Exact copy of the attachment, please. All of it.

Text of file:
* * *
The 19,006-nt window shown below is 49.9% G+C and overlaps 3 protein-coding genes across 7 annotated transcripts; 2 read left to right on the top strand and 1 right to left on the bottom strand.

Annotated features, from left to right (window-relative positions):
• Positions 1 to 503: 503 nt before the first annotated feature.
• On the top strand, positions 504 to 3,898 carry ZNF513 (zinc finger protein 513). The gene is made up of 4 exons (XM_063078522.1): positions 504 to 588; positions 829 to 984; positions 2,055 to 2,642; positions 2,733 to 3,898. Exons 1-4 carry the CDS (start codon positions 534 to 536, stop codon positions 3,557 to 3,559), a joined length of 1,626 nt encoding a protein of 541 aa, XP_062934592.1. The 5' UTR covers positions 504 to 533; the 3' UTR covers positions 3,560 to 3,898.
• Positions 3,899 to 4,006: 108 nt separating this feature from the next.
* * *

The 19,006-nt window shown below is 49.9% G+C and overlaps 3 protein-coding genes across 7 annotated transcripts; 2 read left to right on the top strand and 1 right to left on the bottom strand.

Annotated features, from left to right (window-relative positions):
• Positions 1 to 503: 503 nt before the first annotated feature.
• On the top strand, positions 504 to 3,898 carry ZNF513 (zinc finger protein 513). The gene is made up of 4 exons (XM_063078522.1): positions 504 to 588; positions 829 to 984; positions 2,055 to 2,642; positions 2,733 to 3,898. Exons 1-4 carry the CDS (start codon positions 534 to 536, stop codon positions 3,557 to 3,559), a joined length of 1,626 nt encoding a protein of 541 aa, XP_062934592.1. The 5' UTR covers positions 504 to 533; the 3' UTR covers positions 3,560 to 3,898.
• Positions 3,899 to 4,006: 108 nt separating this feature from the next.